Molecular Biology Reports

, Volume 40, Issue 8, pp 4713–4719 | Cite as

miR-146a and miR-150 promote the differentiation of CD133+ cells into T-lymphoid lineage

  • Parviz Fallah
  • Ehsan Arefian
  • Mahmood Naderi
  • Seyed Hamid Aghaee-Bakhtiari
  • Amir Atashi
  • Katayoun Ahmadi
  • Abbas Shafiee
  • Masoud SoleimaniEmail author


MicroRNAs control the genes involved in hematopoietic stem cell (HSCs) survival, proliferation and differentiation. The over-expression of miR-146 and miR-150 has been reported during differentiation of HSCs into T-lymphoid lineage. Therefore, in this study we evaluated the effect of their over-expression on CD133+ cells differentiation to T cells. miR-146a and miR-150 were separately and jointly transduced to human cord blood derived CD133+ cells (>97 % purity). We used qRT-PCR to assess the expression of CD2, CD3ε, CD4, CD8, CD25, T cell receptor alpha (TCR-α) and Ikaros genes in differentiated cells 4 and 8 days after transduction of the miRNAs. Following the over-expression of miR-146a, significant up-regulation of CD2, CD4, CD25 and Ikaros genes were observed (P < 0.01). On the other hand, over-expression of miR-150 caused an increase in the expression of Ikaros, CD4, CD25 and TCR-α. To evaluate the combinatorial effect of miR-146a and miR-150, transduction of both miRNAs was concurrently performed which led to increase in the expression of Ikaros, CD4 and CD3 genes. In conclusion, it seems that the effect of miR-150 and miR-146a on the promotion of T cell differentiation is time-dependant. Moreover, miRNAs could be used either as substitutes or complements of the conventional differentiation protocols for higher efficiency.


Human cord blood derived CD133+ cells Ikaros MicroRNA T cell TCR-α 



Hematopoietic stem cell


Quantitative reverse transcriptase polymerase chain reaction


T cell receptor


Cluster differentiation


Untranslated region





This study was supported by a Grant from Stem Cell Technology Research Center, Tehran, Iran. Also, we particularly thank Dr. Yousof Gheisari for his scientific assistance in manuscript writing and Fatemeh Kohram for language editing.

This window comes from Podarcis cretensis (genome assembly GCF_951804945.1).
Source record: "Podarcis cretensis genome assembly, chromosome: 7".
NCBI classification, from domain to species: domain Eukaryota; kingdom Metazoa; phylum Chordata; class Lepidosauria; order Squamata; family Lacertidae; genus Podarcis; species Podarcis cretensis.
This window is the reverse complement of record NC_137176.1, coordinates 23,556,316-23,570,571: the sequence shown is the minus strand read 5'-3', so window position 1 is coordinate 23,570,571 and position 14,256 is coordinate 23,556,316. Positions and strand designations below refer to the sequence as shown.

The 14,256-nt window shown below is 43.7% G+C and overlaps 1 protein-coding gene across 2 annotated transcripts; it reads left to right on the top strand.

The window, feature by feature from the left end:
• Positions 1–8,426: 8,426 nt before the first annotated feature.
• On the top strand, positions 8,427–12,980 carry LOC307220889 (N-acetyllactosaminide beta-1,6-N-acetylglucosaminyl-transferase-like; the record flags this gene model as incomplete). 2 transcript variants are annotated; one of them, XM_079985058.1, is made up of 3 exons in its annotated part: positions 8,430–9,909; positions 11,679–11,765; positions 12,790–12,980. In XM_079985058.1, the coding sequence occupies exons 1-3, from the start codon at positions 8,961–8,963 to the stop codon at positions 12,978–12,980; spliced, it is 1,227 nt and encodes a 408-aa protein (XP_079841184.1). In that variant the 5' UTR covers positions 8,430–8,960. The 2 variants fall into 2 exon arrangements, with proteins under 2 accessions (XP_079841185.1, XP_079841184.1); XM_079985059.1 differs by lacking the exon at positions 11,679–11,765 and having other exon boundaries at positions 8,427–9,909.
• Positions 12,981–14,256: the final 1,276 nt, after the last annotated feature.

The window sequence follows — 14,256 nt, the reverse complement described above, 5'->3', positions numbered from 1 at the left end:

Conflict of interest

No competing financial interests exist.

Supplementary material

11033_2013_2567_MOESM1_ESM.tif (91 kb)
Supplementary figure 1: Picture of vector: pLEX-jRED used for cloning miR-146a (TIFF 90 kb)
11033_2013_2567_MOESM2_ESM.tif (2.4 mb)
Supplementary figure 2: Fluorescent microscopic picture of HEK cells 48 h after transfection (×100). A: Light microscopic picture of the HEK cells. B: The HEK cells transfected with pLEX-jRED + miR-146a. Scale bar=100µm (TIFF 2506 kb)
11033_2013_2567_MOESM3_ESM.doc (27 kb)
Supplementary material 3 (DOC 27 kb)
11033_2013_2567_MOESM4_ESM.tif (243 kb)
Supplementary figure 3: Verification of CD133+ cells separated by flow cytometry. Anti-CD133 and anti-CD34 positive cells percent in R1= 97.4% of total cells. RN1= Q2+Q4 = CD34+ cells, RN2 = Q1+Q2 = CD133+ cells (TIFF 243 kb)


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Copyright information

© Springer Science+Business Media Dordrecht 2013

Authors and Affiliations

  • Parviz Fallah
    • 1
    • 2
  • Ehsan Arefian
    • 1
    • 3
  • Mahmood Naderi
    • 1
    • 4
  • Seyed Hamid Aghaee-Bakhtiari
    • 1
  • Amir Atashi
    • 5
  • Katayoun Ahmadi
    • 1
  • Abbas Shafiee
    • 1
    • 6
  • Masoud Soleimani
    • 5
    Email author
  1. 1.Department of Molecular Biology and Genetic EngineeringStem Cell Technology Research CenterTehranIran
  2. 2.Department of Pathobiology, School of MedicineAlborz University of Medical SciencesKarajIran
  3. 3.Microbial Biotechnology Laboratory, Department of Microbiology, School of Biology, College of ScienceUniversity of TehranTehranIran
  4. 4.Department of Biotechnology, Faculty of Medical SciencesTarbiat Modares UniversityTehranIran
  5. 5.Department of Hematology, Faculty of Medical ScienceTarbiat Modares UniversityTehranIran
  6. 6.Department of Tissue Engineering, School of Advanced Medical TechnologiesTehran University of Medical SciencesTehranIran

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